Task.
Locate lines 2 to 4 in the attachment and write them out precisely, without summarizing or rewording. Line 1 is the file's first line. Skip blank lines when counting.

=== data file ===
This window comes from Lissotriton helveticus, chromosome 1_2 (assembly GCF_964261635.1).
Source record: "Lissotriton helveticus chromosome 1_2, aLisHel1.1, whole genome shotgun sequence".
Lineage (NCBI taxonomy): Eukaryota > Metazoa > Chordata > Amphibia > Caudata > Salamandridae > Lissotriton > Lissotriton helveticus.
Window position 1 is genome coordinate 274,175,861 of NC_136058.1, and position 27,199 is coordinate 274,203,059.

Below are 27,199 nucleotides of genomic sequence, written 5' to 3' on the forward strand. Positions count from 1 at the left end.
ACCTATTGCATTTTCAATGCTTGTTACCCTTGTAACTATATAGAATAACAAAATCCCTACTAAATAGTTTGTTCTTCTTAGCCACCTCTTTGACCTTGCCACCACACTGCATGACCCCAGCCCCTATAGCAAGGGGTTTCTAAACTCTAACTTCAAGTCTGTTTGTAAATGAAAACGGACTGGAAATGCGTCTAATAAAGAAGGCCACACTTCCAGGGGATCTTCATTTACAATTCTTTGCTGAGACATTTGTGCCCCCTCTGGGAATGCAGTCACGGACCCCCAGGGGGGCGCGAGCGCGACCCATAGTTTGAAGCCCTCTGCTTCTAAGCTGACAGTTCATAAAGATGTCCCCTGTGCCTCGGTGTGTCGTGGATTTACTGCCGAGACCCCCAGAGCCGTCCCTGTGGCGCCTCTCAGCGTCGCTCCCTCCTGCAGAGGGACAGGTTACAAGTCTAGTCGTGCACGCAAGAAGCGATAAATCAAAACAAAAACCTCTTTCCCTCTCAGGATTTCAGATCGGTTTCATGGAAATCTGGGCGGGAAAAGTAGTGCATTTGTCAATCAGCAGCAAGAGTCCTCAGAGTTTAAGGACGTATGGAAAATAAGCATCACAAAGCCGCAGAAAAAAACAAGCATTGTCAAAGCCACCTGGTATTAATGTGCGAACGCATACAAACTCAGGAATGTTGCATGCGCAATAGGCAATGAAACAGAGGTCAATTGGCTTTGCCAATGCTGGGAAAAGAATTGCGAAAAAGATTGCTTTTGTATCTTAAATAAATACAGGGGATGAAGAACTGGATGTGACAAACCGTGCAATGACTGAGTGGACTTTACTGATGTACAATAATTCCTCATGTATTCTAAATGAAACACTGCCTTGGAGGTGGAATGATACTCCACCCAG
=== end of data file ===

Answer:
Source record: "Lissotriton helveticus chromosome 1_2, aLisHel1.1, whole genome shotgun sequence".
Lineage (NCBI taxonomy): Eukaryota > Metazoa > Chordata > Amphibia > Caudata > Salamandridae > Lissotriton > Lissotriton helveticus.
Window position 1 is genome coordinate 274,175,861 of NC_136058.1, and position 27,199 is coordinate 274,203,059.